Listen and talk
We all tend to fall into one of two camps – we’re either talkers or listeners. As an editor, if I talk and don’t listen, I miss what my author, supplier or colleague is trying to tell me. If I’m all about the listening then there’s a danger that I’ll never mention my own reservations or the issues I’ve spotted with a product. (Some of you will know that I bias strongly in one direction myself…)
We all need to learn to do both jobs as well as we can. We must let people know what needs to change in the book, or why a certain approach won’t work, or when they need to deliver their comments by. But we must also hear when we’re told what’s important to them about a project, or how large the budget is, or when we need to deliver!
Sales and marketing are right
This is similar to the first tip, but is important enough to get its own heading.
As editors, we’re used to being the experts on our products. And we do (or certainly should!) know more than anyone else about the product itself – what it is, how it’s constructed, its strengths and weaknesses. The problem is that we’re not usually the experts on our readers. The people who spend more time with our customers than anyone else is the Sales team and, to a lesser extent, the Marketing team.
So, when Sales tell us what readers are looking for, it’s probably a good idea to listen to them. Whether that’s price, covers or content, Sales ought to have a better handle on it than the editors. (Of course, if they don’t, that’s a whole different problem!).
The author’s voice is key
It’s the editor’s job to eliminate mistakes from a book. We’re all trained to spot ambiguity and extraneous words and factual errors. But it’s always important to remember that it’s not our book (not even if we commissioned it ourselves). In almost all cases, there’s an author behind it and they’ve done the actual writing. And so we need to make sure that it’s their voice coming through to the reader, not our own.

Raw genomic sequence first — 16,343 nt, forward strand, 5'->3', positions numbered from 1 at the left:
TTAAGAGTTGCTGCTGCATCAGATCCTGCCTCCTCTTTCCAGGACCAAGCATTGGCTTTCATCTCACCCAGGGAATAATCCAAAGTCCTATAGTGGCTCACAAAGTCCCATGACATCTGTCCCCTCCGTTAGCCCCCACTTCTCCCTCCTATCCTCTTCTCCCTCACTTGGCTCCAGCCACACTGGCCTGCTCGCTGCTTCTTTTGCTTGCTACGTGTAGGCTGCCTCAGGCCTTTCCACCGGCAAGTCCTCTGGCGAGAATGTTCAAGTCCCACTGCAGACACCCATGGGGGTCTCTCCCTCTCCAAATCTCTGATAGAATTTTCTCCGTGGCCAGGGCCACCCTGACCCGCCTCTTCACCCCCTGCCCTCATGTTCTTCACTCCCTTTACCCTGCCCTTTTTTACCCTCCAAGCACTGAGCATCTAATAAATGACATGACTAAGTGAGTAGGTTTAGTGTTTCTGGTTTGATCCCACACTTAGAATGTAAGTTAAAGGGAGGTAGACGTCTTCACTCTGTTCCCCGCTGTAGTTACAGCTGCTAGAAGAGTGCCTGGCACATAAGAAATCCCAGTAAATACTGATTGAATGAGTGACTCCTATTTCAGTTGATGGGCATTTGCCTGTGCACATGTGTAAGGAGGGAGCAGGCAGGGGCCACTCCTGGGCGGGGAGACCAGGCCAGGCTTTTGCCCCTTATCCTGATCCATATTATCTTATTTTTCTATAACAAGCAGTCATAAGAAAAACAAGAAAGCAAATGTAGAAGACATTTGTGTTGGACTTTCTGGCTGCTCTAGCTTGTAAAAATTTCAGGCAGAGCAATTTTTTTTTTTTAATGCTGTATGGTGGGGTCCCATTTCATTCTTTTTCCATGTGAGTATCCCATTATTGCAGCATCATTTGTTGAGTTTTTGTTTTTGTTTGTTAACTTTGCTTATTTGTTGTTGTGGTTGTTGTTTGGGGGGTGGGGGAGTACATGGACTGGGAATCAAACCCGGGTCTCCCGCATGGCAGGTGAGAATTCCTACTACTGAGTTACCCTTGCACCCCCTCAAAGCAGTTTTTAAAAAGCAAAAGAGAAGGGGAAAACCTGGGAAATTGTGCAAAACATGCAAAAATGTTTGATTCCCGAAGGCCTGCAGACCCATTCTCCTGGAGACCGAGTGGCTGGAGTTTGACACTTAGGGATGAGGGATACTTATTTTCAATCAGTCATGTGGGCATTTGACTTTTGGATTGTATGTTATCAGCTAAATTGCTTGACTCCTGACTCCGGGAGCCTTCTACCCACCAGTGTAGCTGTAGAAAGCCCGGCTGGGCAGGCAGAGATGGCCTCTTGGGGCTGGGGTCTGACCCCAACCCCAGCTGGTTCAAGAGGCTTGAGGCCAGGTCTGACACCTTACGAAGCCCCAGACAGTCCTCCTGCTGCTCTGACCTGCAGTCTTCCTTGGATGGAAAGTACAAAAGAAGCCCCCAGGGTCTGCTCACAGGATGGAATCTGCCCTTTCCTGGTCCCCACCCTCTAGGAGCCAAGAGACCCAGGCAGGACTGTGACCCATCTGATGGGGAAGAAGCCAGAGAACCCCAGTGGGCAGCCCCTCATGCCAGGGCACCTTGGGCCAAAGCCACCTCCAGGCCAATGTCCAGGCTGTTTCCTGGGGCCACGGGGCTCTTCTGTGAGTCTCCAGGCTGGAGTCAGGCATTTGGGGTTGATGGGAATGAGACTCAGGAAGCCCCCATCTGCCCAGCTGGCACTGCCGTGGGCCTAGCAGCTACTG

Unfortunately, ‘voice’ is a strange and hard-to-define thing that is easily damaged by unsympathetic editing. Sometimes, less is more when it comes to editing!
We should admit it proudly – as editors, we’re detail people. Control oriented. Pedants. And it’s glorious!
The only way to get a product to a high standard is to put people like us in charge of making it so. Sometimes, though, the way to make something better is to stop looking at the details and step back to see the bigger picture. When you’re bogged down by an author’s tortured grammar and spelling, it can be difficult to think of anything else. But don’t forget to think about what the author hasn’t said and should have. To consider whether the overall structure of the chapter is right or whether you need to insert a new section. Get perspective.
Let it go (to print)
Once you’ve got that perspective, there does come a point in every project when it’s time to stop fiddling and just let the book out into the world. Because it might not be perfect but it is ‘good enough’. It’s well worth trying to agree a standard for what ‘good enough’ means for your team, though, because other people will be swift to blame the editors if there are complaints.